Innocenti Working Papers

The UNICEF Innocenti Research Centre (IRC) was created to strengthen UNICEF's research capability and to support its advocacy for children worldwide. The Working Papers (formerly Innocenti Occasional Papers), are the foundation of the Centre's research output, underpinning many of the Centre's other publications. These high quality research papers are aimed at an academic and well-informed audience, contributing to ongoing discussion on a wide range of child-related issues.


Monitoring Child Well-Being in the European Union

Measuring Cumulative Deprivation

The European Union is developing child specific indicators of well-being to complement the Laeken indicators on poverty and social exclusion. Though many child sensitive indicators have been proposed, none of the measures is sensitive to (changes in) cumulative deprivation, i.e. the degree to which a child simultaneously experiences a range of unfavourable conditions. This paper describes and empirically tests a number of candidate measures of cumulative deprivation to monitor child well-being. The ideal measure is sensitive to (changes in) cumulative deprivation and, given its broad use in the policy community, has an intuitive interpretation. Using the 2007 wave of the EU-SILC data, we construct several headcount and adjusted-headcount measures of cumulative deprivation from a set of 13 deprivation indicators for Germany, France, The Netherlands and the United Kingdom. We test the impact of changes in the main methodological decisions: the exclusion of deprivation indicators, changes in the indicator threshold, changes in the cumulative deprivation threshold and changes in the weighting indicators. Our findings indicate that some measures are considerably more sensitive than others. In the context of the search for child-specific indicators, we conclude that headcount and adjusted headcount measures of cumulative deprivation give relevant and complementary insights into child well-being and perform well in sensitivity tests. While the interpretation of headcount measures is somewhat easier, the adjusted-headcount is additionally able to monitor changes in cumulative deprivation and it is less sensitive to changes in the methodology. Within these two broad classes some non-trivial choices must be made and the adjusted-headcount with a cumulative deprivation threshold of one satisfies the evaluation criteria best. The relative measures of cumulative deprivation are problematic: not only are they very sensitive to changes in methodological decisions, but they are also more difficult to interpret. However, to monitor cumulative deprivation of children there is also a need for child specific indicators (rather than household level indicators) over a wider range of well-being domains.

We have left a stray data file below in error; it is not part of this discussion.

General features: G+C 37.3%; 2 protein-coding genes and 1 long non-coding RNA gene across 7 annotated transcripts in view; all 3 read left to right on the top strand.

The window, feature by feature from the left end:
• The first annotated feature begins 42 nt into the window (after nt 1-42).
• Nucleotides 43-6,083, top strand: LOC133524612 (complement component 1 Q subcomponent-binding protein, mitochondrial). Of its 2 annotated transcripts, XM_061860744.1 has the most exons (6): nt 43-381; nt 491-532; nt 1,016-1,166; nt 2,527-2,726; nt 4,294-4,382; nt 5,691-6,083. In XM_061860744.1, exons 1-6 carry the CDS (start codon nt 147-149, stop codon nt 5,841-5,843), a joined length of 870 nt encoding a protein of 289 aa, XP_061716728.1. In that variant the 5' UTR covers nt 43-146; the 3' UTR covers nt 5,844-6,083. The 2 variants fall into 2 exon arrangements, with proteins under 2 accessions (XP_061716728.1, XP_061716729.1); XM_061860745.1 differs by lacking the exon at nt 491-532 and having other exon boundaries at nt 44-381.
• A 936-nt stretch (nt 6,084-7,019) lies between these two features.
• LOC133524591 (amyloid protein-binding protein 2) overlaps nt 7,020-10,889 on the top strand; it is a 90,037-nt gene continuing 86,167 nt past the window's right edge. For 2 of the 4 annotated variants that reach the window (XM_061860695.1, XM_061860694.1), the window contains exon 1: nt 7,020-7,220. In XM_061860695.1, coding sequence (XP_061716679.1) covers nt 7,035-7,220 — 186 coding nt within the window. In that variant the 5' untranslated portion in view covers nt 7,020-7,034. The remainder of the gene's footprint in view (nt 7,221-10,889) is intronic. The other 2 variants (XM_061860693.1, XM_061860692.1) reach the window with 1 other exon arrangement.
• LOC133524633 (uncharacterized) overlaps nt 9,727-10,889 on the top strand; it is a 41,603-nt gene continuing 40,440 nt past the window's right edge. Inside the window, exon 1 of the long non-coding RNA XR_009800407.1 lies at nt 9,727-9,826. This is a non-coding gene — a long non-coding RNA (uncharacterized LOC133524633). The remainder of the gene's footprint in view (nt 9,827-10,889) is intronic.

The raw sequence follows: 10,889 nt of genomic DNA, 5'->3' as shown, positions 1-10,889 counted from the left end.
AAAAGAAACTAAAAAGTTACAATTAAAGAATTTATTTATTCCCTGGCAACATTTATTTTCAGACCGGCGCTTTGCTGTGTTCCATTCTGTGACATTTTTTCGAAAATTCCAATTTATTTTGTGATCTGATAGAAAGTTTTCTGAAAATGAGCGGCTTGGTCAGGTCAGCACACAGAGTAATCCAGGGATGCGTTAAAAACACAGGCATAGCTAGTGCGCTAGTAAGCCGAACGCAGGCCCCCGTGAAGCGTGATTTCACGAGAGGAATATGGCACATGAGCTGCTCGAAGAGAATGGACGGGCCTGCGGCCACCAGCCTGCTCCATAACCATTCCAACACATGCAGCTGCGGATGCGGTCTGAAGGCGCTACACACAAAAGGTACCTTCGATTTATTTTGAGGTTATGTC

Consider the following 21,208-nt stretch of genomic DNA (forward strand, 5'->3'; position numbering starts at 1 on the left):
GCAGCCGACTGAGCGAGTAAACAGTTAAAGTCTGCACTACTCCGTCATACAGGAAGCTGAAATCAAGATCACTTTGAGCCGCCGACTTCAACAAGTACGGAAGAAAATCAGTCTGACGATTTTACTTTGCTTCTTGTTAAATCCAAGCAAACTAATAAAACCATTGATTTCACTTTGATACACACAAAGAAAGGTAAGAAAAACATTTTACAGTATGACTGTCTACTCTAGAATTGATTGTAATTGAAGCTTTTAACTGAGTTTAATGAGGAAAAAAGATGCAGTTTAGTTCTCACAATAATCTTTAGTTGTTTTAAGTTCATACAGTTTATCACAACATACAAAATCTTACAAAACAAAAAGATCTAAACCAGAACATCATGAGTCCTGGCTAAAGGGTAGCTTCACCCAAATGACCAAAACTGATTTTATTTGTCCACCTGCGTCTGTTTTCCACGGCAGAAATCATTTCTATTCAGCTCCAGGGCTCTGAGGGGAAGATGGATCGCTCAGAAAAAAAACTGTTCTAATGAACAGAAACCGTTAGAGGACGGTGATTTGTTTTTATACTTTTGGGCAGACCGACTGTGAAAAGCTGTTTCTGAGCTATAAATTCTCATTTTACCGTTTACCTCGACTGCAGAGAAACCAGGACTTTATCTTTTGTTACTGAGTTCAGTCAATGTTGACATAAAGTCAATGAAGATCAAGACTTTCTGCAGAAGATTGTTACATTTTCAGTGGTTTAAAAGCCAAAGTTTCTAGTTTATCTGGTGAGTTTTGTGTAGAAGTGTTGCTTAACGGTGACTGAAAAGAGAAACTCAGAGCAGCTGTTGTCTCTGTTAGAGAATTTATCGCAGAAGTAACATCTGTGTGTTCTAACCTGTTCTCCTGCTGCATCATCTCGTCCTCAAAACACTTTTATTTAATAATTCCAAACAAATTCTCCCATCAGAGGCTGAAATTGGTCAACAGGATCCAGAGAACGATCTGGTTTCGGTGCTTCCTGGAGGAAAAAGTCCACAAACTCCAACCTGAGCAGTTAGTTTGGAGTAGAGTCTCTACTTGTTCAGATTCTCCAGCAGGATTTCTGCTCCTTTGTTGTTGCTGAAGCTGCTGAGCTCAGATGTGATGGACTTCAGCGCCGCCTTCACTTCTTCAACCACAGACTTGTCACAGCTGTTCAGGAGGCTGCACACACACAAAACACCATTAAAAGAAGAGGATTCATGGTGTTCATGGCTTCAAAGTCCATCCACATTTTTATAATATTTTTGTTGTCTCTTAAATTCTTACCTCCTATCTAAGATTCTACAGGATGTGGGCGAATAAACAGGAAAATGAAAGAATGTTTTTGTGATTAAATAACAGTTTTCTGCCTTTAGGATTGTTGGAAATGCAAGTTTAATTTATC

Keywords: European Union, child poverty, poverty measurement, cumulative deprivation, multidimensional poverty
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